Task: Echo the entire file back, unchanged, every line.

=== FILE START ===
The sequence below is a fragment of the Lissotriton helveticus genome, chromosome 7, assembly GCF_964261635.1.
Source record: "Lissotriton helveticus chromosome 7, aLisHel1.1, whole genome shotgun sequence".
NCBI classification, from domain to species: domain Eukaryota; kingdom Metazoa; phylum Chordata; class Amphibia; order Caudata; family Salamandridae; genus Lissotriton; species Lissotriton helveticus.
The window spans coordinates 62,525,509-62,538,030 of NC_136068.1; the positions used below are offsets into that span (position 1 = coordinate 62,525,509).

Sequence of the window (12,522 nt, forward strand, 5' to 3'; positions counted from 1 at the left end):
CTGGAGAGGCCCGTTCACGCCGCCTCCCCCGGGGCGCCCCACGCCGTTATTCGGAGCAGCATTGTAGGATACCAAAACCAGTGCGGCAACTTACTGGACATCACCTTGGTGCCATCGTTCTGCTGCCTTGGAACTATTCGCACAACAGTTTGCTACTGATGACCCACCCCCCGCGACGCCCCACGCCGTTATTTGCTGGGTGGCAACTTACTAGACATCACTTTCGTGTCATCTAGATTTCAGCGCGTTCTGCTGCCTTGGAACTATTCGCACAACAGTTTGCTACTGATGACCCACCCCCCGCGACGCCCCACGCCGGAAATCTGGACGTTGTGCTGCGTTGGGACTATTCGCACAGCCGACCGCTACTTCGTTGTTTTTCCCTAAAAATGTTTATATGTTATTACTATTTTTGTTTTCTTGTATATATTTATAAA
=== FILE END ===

The sequence below is a fragment of the Lissotriton helveticus genome, chromosome 7, assembly GCF_964261635.1.
Source record: "Lissotriton helveticus chromosome 7, aLisHel1.1, whole genome shotgun sequence".
NCBI classification, from domain to species: domain Eukaryota; kingdom Metazoa; phylum Chordata; class Amphibia; order Caudata; family Salamandridae; genus Lissotriton; species Lissotriton helveticus.
The window spans coordinates 62,525,509-62,538,030 of NC_136068.1; the positions used below are offsets into that span (position 1 = coordinate 62,525,509).

Sequence of the window (12,522 nt, forward strand, 5' to 3'; positions counted from 1 at the left end):
CTGGAGAGGCCCGTTCACGCCGCCTCCCCCGGGGCGCCCCACGCCGTTATTCGGAGCAGCATTGTAGGATACCAAAACCAGTGCGGCAACTTACTGGACATCACCTTGGTGCCATCGTTCTGCTGCCTTGGAACTATTCGCACAACAGTTTGCTACTGATGACCCACCCCCCGCGACGCCCCACGCCGTTATTTGCTGGGTGGCAACTTACTAGACATCACTTTCGTGTCATCTAGATTTCAGCGCGTTCTGCTGCCTTGGAACTATTCGCACAACAGTTTGCTACTGATGACCCACCCCCCGCGACGCCCCACGCCGGAAATCTGGACGTTGTGCTGCGTTGGGACTATTCGCACAGCCGACCGCTACTTCGTTGTTTTTCCCTAAAAATGTTTATATGTTATTACTATTTTTGTTTTCTTGTATATATTTATAAA